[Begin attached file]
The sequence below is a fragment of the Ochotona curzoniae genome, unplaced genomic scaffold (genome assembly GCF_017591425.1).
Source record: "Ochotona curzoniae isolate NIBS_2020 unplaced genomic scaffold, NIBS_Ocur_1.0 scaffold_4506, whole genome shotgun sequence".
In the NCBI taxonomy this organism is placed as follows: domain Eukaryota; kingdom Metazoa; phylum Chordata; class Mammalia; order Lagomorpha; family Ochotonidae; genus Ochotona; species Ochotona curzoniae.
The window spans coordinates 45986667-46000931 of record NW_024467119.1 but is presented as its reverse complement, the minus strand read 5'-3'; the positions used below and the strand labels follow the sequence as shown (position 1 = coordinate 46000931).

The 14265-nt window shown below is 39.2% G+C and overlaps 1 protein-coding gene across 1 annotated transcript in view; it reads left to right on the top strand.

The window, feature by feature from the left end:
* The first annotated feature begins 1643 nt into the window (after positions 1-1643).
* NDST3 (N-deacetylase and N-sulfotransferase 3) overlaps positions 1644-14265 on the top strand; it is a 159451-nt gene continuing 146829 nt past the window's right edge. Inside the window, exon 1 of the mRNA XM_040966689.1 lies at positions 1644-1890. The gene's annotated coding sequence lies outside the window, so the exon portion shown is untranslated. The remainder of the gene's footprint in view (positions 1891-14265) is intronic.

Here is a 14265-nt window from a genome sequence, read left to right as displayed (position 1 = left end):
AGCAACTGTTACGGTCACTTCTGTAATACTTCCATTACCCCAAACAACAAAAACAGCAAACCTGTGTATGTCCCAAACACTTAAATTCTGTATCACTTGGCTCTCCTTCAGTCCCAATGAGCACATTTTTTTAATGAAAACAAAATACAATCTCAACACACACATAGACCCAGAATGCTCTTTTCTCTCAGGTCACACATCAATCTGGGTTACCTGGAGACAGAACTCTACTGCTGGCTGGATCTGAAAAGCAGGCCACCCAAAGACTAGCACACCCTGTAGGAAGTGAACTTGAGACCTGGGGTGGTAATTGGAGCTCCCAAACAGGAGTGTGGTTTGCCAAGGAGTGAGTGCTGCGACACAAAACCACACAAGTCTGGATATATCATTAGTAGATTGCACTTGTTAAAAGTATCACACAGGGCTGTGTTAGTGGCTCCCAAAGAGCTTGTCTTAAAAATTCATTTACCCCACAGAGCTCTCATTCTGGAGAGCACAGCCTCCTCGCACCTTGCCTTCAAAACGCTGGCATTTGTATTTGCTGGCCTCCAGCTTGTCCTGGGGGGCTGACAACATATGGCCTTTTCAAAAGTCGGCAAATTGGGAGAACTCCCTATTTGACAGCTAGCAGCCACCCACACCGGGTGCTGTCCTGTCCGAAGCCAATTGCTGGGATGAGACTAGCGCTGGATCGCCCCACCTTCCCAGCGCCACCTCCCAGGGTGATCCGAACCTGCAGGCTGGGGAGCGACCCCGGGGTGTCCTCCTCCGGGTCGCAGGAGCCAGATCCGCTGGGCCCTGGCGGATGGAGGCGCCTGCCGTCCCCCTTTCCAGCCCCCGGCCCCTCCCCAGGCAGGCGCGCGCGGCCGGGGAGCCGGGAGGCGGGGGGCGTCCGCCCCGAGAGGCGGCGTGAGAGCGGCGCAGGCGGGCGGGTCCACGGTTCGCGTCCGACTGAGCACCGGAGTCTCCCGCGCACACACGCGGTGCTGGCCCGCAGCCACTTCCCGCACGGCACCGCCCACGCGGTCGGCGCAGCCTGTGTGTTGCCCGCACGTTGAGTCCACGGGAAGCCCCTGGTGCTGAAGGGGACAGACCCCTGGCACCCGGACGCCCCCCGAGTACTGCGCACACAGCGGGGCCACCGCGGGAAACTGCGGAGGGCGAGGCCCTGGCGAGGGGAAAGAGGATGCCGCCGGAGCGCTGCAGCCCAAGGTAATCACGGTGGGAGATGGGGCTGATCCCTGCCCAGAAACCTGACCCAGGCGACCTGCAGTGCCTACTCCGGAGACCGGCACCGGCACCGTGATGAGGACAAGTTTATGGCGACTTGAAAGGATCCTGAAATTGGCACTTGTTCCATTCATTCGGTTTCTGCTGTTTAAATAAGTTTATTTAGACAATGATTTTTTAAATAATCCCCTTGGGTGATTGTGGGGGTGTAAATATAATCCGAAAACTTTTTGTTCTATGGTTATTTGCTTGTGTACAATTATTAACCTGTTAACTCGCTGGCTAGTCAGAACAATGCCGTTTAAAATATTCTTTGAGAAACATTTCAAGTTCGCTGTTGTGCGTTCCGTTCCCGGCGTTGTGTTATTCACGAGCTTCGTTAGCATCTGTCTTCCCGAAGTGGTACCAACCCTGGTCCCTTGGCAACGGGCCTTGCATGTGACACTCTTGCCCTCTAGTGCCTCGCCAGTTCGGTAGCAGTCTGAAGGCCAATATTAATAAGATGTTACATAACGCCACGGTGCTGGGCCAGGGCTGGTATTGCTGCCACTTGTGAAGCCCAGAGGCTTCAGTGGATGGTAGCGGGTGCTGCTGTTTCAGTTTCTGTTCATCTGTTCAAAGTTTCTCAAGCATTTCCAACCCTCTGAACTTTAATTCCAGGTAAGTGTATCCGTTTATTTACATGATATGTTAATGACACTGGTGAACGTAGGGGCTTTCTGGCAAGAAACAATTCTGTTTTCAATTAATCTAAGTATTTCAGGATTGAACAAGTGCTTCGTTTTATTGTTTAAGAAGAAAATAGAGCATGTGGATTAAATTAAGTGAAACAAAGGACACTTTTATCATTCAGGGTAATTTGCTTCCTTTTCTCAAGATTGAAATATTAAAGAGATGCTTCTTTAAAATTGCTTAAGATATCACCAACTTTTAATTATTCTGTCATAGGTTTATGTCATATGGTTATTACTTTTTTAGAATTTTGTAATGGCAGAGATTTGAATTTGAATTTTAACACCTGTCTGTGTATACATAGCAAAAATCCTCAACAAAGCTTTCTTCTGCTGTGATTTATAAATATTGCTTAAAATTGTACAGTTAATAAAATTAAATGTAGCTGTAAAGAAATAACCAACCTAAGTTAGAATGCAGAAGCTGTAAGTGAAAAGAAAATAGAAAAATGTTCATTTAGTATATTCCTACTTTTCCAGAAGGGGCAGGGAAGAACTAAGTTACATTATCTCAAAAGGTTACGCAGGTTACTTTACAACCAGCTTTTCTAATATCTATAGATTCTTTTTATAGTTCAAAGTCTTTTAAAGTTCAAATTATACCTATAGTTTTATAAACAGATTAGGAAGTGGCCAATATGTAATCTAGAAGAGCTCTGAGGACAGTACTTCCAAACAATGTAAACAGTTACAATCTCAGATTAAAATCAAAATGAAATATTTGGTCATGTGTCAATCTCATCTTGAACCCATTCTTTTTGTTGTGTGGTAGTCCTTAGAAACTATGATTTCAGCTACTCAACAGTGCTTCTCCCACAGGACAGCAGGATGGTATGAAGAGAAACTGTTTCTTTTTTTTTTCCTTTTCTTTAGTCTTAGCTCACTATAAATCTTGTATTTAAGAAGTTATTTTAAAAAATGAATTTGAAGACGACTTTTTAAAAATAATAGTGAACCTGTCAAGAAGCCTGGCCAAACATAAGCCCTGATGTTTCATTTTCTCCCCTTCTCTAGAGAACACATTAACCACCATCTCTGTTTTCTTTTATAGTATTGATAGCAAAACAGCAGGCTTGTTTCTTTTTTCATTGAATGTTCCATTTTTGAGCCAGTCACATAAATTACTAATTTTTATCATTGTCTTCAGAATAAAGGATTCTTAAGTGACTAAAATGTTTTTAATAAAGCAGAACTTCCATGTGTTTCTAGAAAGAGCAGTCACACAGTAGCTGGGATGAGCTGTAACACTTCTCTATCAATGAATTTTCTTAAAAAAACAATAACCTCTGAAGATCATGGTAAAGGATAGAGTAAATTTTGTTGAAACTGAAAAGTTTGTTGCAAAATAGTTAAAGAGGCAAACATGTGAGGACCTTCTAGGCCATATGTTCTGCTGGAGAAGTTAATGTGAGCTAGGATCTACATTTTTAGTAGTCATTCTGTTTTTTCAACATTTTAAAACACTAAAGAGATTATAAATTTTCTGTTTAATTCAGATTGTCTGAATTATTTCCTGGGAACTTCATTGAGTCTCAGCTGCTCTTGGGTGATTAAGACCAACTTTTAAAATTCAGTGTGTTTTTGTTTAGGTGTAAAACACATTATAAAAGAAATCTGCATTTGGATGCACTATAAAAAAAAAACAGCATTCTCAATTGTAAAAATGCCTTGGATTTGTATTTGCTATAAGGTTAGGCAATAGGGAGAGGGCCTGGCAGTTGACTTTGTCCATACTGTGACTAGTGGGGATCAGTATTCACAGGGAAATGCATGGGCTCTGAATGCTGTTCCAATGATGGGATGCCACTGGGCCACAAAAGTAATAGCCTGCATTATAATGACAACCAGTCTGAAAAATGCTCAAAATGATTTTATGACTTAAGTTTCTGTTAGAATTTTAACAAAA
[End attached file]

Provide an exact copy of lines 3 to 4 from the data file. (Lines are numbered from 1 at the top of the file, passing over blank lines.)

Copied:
In the NCBI taxonomy this organism is placed as follows: domain Eukaryota; kingdom Metazoa; phylum Chordata; class Mammalia; order Lagomorpha; family Ochotonidae; genus Ochotona; species Ochotona curzoniae.
The window spans coordinates 45986667-46000931 of record NW_024467119.1 but is presented as its reverse complement, the minus strand read 5'-3'; the positions used below and the strand labels follow the sequence as shown (position 1 = coordinate 46000931).